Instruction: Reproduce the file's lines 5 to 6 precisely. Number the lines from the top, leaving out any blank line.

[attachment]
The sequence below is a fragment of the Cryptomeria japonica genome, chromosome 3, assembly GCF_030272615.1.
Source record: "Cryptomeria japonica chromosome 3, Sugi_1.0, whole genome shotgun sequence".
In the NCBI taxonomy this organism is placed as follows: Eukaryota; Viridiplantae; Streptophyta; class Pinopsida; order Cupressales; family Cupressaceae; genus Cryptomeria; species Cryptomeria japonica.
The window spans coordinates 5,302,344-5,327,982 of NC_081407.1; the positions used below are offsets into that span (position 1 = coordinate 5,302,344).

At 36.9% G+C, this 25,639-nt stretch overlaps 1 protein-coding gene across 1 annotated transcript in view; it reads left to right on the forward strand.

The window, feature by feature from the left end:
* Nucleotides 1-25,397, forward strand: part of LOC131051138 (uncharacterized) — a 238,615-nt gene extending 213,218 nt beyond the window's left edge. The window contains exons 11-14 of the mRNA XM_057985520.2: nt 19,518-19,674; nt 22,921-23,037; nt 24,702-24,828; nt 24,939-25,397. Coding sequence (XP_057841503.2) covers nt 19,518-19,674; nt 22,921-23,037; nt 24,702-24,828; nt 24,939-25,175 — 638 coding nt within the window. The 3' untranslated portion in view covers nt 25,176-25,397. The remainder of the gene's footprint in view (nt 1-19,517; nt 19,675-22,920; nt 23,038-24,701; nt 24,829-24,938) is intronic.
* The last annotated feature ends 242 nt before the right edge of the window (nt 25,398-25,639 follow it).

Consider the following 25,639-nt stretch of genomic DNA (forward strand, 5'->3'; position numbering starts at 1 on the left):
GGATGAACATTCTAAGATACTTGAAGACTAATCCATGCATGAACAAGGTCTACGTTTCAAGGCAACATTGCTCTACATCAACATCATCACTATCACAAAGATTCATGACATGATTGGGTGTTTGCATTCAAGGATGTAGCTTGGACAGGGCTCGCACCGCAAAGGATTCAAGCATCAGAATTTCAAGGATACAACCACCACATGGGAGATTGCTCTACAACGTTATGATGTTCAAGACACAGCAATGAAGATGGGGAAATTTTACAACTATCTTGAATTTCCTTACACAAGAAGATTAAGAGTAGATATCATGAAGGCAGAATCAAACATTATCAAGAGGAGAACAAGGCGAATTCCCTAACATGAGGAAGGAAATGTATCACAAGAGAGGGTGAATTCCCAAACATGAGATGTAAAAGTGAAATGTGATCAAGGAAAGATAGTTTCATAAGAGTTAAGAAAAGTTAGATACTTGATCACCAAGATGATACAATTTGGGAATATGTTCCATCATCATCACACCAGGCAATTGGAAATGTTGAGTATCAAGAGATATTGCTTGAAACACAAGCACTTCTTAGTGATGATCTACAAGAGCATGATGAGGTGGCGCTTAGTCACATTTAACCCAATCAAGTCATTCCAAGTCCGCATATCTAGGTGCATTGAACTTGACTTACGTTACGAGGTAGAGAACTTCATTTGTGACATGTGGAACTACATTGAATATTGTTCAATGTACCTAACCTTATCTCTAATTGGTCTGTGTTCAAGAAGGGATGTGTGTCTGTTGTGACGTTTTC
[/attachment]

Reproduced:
At 36.9% G+C, this 25,639-nt stretch overlaps 1 protein-coding gene across 1 annotated transcript in view; it reads left to right on the forward strand.

The window, feature by feature from the left end: